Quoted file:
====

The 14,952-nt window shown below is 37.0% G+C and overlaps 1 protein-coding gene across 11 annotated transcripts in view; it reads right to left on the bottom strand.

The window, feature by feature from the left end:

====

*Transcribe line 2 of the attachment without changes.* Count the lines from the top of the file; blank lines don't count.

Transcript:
The window, feature by feature from the left end: